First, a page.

Wednesday, September 28, 2011


My children have their own beds. They have always had their own beds (although Little Dude's consisted of a Pack'n'play when his older sister refused to give up her crib for the new baby). But they have always found Mommy and Daddy's bed irresistible.

Granted, Mommy and Daddy have always had a lush bed. The original was a pillow-top that puffed up to almost as tall as I am, although it has shrunk a bit over the years, seeing as it is almost 10 years old. Nevertheless, it is still quite pillowy.

The little princess would look at her flat little Ikea mattress, that was all of 5 inches thick, and end up in our bed most nights.

Until Mommy and Daddy upgraded. Rather than get rid of the grand old queen, we transferred it to the Princess's room. It takes up the entire room, but she hasn't been in our bed since. Well, maybe once or twice for a bad dream, but that doesn't really count since she departed back to her own cozy bed after some reassuring cuddles.

Little Dude is another matter. He, too, has started to develop bed envy. He will lie on our new bed, cooing "So cozy!", and when prompted to sleep in his toddler bed, will declare "I am not sleepy for Isaac's bed!"

He is, in fact, sleepy for Mommy's bed, and will march into my bedroom with his Lightning McQueen pillow in tow, ready to nestle himself in the middle of our king-size bed.

And when Mommy and Daddy are sneaky enough - and awake enough - to transfer him to his little bed before we go to sleep, I can generally be assured to hear a little voice at the side of my bed at around 4 in the morning:

"Sleep in Mommy's bed?"

He is so polite that he always asks rather than just climbing in with us, but I know that he doesn't plan for rejection because he has started bringing that Lightning McQueen pillow along with him.

He's so cute, it's really not hard to resist.

Thursday, September 22, 2011

Yucky Brown Chocolate

As I was getting ready in the morning, Little Dude came in to my bedroom to inform me that he wanted milk. I usually offer him two options - chocolate or strawberry, which we call brown chocolate or pink chocolate.

Accuracy in descriptions does not hold high precedence in the life of a pre-schooler or his mommy.

So I asked him which kind he wanted.

"Not the yucky brown chocolate."

That was a different description. He'd never called it that before. I clarified with him, and determined that he did not in fact want the yucky brown chocolate but did want brown chocolate milk.

I finished what I was doing and went out to the kitchen to prepare his milk.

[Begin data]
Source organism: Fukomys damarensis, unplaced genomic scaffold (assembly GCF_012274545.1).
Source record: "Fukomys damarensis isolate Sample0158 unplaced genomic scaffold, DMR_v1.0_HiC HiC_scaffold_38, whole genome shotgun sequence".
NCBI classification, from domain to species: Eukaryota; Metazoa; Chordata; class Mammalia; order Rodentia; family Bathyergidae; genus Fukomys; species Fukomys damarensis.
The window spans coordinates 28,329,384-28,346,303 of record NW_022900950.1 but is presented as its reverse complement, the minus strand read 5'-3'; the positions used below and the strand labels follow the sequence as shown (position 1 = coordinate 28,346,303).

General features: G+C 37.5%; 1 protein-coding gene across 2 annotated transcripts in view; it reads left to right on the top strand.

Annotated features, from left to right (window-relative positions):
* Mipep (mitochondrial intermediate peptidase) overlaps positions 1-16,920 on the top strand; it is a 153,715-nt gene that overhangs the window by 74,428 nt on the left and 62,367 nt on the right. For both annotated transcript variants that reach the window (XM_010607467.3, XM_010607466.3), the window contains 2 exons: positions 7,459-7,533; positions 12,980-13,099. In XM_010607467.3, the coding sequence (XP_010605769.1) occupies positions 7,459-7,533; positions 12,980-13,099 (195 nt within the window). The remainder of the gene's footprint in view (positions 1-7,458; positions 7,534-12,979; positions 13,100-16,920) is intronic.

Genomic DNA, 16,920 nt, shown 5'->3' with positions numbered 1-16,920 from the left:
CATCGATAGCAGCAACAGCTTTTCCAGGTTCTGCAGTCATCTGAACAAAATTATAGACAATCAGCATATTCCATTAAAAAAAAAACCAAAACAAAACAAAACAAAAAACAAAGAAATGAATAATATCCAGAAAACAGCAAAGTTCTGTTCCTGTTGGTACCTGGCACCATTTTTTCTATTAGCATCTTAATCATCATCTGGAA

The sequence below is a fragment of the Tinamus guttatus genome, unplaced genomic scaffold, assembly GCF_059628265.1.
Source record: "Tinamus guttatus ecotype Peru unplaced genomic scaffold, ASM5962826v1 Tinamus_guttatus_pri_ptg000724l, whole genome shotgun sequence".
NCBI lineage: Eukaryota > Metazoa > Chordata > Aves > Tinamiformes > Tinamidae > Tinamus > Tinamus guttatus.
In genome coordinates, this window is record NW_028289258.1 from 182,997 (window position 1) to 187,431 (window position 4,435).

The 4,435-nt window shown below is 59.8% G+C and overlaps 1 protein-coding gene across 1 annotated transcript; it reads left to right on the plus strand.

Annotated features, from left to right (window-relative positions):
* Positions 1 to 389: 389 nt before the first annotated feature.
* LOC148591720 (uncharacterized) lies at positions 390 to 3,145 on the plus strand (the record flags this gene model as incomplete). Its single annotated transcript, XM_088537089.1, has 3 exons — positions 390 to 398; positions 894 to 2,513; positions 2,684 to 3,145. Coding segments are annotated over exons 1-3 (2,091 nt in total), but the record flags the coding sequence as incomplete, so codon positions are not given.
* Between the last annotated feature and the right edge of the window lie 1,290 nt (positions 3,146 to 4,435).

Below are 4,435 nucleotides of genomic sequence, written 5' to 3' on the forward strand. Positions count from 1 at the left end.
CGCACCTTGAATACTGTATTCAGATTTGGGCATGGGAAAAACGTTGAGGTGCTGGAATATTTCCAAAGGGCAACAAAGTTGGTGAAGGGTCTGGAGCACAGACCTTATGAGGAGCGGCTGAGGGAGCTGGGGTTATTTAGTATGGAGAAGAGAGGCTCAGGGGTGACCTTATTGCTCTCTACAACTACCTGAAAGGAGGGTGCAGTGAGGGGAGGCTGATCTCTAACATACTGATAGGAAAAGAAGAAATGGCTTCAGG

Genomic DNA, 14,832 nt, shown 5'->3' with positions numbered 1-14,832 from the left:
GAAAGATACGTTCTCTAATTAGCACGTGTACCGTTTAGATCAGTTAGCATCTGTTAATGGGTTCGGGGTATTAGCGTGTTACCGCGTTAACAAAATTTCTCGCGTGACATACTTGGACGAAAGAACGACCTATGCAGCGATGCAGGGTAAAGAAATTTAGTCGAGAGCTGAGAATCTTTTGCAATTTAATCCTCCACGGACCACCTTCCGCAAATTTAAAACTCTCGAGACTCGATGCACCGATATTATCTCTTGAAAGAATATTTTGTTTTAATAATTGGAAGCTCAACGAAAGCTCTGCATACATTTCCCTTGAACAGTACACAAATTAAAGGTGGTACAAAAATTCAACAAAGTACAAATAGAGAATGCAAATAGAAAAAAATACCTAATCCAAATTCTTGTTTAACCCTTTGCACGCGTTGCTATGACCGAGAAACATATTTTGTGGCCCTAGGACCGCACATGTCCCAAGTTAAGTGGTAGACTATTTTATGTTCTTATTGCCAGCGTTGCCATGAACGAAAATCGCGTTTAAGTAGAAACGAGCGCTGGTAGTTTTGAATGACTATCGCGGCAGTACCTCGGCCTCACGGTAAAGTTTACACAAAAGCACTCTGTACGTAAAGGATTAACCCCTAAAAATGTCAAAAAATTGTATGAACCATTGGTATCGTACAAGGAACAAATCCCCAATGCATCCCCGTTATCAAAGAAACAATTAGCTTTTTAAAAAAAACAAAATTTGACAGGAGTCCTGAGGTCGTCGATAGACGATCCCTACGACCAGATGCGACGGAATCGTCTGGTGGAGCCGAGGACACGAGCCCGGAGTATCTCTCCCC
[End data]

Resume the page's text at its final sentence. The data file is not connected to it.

I always put his milk in a little cup with a lid and a straw. As I passed by the coffee table in the living room, I saw a discarded, nearly empty, milk cup, probably from the day before, sitting on the table.

Ah, the yucky brown chocolate milk. Oops.

Tuesday, September 13, 2011

Goon Squad

Oddly, even though one little one is in school, we've been busier than we were during the summer. I think it must be that running around with one little one is less daunting than running around with two.

That and the weather has improved so we aren't hiding in the house fearing immediate combustion upon entrance to the 100+ degree weather.

Of course, interesting things happen inside:

When not playing with little dude, I'm reading Jennifer Egan's A Visit from the Goon Squad. It has won all sorts of awards and Ms. Egan was listed as one of The New Yorker's top young writers under 40, so it's my type of book.

I tend to filter my reading material through a small, narrow field that usually centers around one of the following: Booker Prize winner or nominee (I just finished The Finkler Question, the most recent Booker Prize winner, and I was reading The Sea on my Kindle before I picked up Goon Squad. I first became aware of the Booker Prize in college with my infatuation of A. S. Byatt), a favorable review in The Times or The New Yorker, literary buzz, and that intangible "Oh, that sounds like an interesting story", which differs from person to person and from book to book.

The Goon Squad is a series of interconnected vignettes. In fact, each chapter comprises a near complete short story, so much that as I was reading the book, several chapters felt so familiar that it occurred to me that I had probably read them as short stories in The New Yorker. This also happened to me with Jonathan Franzen's Freedom. That creates quite a deja vu reading experience.

The interconnectedness - so far, since I haven't finished the book - doesn't recall experiences like the movie Crash, where everything is mysteriously connected to one greater end. Instead, it follows different periods of time of different people who were connected at one point: groupies of a garage band in their teens, the assistant of the grown-up band member, a family trip of the record producer who befriended the band members.

The short story aspect is really intriguing, and as the book progresses, the author starts to take a few more liberties with her style, including adding footnotes (this must be a modern thing, since I just encountered this for the first time in a novel in Junot Diaz's The Wondrous Life of Oscar Wao), and making the voice changes much more prominent.

But when my husband asked what the book was about, I couldn't quite say since there isn't necessarily a linear story. I'll follow up on that when I finish the book.

Thursday, September 1, 2011

Ants, Ants everywhere

We live on a somewhat recently reclaimed field. The neighborhood is around five years old, our lot was just a tangle of brush and weeds three years ago, and when we moved in we had to register as a rural address at the local post office.

Of course, we weren't here first. The bugs were.

We've had a variety of bug visitors, nothing ever too frightening. Earwigs, fruit flies, small black ants. You can't fault them since this used to be their land.

I made good friends with our bug control guy the first few months we lived here. After a while, we finally settled into a quarterly routine, and bug sightings became a lot less frequent.

Then this summer came, with its drought and its heat. The city set a record of 109 degrees a few days ago. The kids and I hid indoors most of the summer, and it turned out that's what the bugs wanted to do, too.

Not just any bugs, though. Crazy ants.

Crazy ants. Raspberry ants. Nylanderia species near pubens.